Reflex-Studie

The REFLEX Project is a research project sponsored by the EU as part of the 5th Framework Program, in which 12 research groups from 7 European countries took part. The aim was to study various types of living cells in laboratory experiments to discover whether the prerequisites are met for health damage at cellular or molecular level caused by low- and high-frequency fields. Several research teams in the REFLEX group were unable to find any effects of low-frequency electrical and magnetic fields and of high-frequency electromagnetic fields on cell growth, cell differentiation or programmed cell death (apoptosis). The results with respect to gene expression, in other words the transformation of genetic information into functional gene products, usually proteins, were varied and complex, but no evidence is available as to the extent to which these results are repeatable and of biological relevance.

The part of the REFLEX study which was conducted in Vienna was accused of being fraudulent which led to investigations by the Medical University of Vienna where the study was conducted. As a result, part of the study was retracted for de-blinding. A press release of Sep 1, 2008 by the MUV described the results of the investigations into the accusations. This press release stated that the "conducted experiments [...] are 100% fabricated".

More information about Reflex can be dfound on Wikipedia: http://de.wikipedia.org/wiki/REFLEX-Studie

Do mobile phones damage the genetic make-up?

Four international top-level speakers answered this question at an information event run by the Forschungsgemeinschaft Funk e.V. (FGF – Radio Research Association) and the Forum Mobilkommunikation (FMK – Forum for Mobile Communication) on 17.9.2008 in Vienna.  The event provided both an overview of the current state of scientific knowledge in this field and also discussed the recent controversies surrounding the suspectedly fraudulent studies at the Medical University of Vienna. The experts were all agreed that higher and more verifiable quality criteria are required to ensure good scientific practice.

The reproducibility of genotoxic effects caused by high-frequency EMF found in the REFLEX Project, Prof. Dr. Günter Speit, Ulm University, Germany
Human genetics specialist Dr. Speit presented the independent repeat studies regarding the results obtained on cell cultures within the framework of the EU REFLEX Project. Several experiments were carried out in his laboratory in collaboration with colleagues of Prof. Rüdiger (Vienna).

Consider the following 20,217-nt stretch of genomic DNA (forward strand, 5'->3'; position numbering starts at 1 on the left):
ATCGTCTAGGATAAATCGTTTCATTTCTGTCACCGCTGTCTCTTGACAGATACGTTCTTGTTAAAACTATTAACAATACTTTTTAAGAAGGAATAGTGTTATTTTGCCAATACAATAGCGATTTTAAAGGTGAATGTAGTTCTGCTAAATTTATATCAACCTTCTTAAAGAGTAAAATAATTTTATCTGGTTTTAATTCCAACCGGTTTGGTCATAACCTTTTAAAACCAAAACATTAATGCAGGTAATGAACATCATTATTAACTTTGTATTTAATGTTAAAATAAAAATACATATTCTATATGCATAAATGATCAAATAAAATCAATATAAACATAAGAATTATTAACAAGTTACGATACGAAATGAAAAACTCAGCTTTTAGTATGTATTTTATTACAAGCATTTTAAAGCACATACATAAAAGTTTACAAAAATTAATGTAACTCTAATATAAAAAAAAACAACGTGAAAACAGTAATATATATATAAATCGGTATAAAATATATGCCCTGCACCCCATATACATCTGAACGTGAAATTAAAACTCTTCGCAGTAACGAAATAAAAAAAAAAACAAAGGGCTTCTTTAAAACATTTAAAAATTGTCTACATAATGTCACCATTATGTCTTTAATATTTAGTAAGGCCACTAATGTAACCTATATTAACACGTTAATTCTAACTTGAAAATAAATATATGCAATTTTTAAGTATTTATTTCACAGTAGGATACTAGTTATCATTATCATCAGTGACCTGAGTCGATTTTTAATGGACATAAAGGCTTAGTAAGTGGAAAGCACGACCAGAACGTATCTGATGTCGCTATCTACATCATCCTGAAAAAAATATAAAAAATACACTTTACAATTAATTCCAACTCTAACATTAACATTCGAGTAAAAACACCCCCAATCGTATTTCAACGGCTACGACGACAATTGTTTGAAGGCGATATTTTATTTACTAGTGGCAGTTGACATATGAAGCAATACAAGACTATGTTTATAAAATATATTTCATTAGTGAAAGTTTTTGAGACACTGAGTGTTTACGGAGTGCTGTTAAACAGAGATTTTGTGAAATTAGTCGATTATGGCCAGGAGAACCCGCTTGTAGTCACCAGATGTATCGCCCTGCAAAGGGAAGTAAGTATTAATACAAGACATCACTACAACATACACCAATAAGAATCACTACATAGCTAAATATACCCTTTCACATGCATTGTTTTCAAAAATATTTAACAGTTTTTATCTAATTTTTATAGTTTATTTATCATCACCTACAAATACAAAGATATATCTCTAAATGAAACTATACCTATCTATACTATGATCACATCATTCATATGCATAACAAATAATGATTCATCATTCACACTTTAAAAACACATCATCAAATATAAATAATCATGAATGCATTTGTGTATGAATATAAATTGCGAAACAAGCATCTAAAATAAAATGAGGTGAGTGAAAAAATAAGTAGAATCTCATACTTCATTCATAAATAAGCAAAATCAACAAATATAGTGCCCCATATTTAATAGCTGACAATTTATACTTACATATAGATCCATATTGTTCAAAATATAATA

“In none of the experiments was there any indication of a genotoxic effect caused by high-frequency electromagnetic fields,” said Speit. Furthermore, the possibility of a malfunction in the exposure unit and differences in implementation of the experiments was also ruled out.

Genotoxicity, Prof. Dr. Jürgen Kiefer, formerly of Giessen University, Germany
The renowned physicist provided an insight into the complex world of genotoxicity. “Genotoxic changes in DNA also occur in untreated cells – as a result of physiological and biochemical processes, and this limits the sensitivity of any test procedure,” according to Kiefer. This means that a few tests, easily available experimentally, are not sufficient to supply clear proof of genotoxic effects, but that it is necessary to demonstrate a cohesive action profile.

The effects of high-frequency electromagnetic fields on the human genotype – an overview; Prof. Dr. Günter Obe, formerly of Duisburg-Essen University, Germany
The cytogenetics specialist, Prof. Dr. Obe, also pointed out the difficulty of evaluating studies on mobile telephones, explaining that precise examination of the experimental parameters and awareness of the mechanisms leading to damage of the chromosomal DNA are required. With respect to the concrete research scenario, he had the following to say: “Analyses of the effects of high-frequency electromagnetic fields (EMF) in damaging the genetic make-up and causing cancer are primarily negative. Positive findings are often unconvincing and tend rather to suggest defects in the implementation of the experiments involved”. He told the audience that this can be explained by a positive correlation between mutagenic and carcinogenic effects: “If high-frequency electromagnetic fields (note: as in mobile phones) were mutagenic, they should thus also be carcinogenic. Studies on mice and rats, and epidemiological studies in humans are however largely negative. So it is not possible to derive any mutagenic effect on the part of high-frequency electromagnetic fields from these analyses either,” according to Obe.

Scientific methodology and communication, Prof. Dr. Alexander Lerchl, Jacobs University Bremen, Germany
Prof. Alexander Lerchl, biologist and current member of the German radiation protection authority, explained that one of the frequent errors made with data manipulation is the fact that invented values are less widely distributed than in genuine experiments and discussed the methods of detection and the consequences of these in some detail.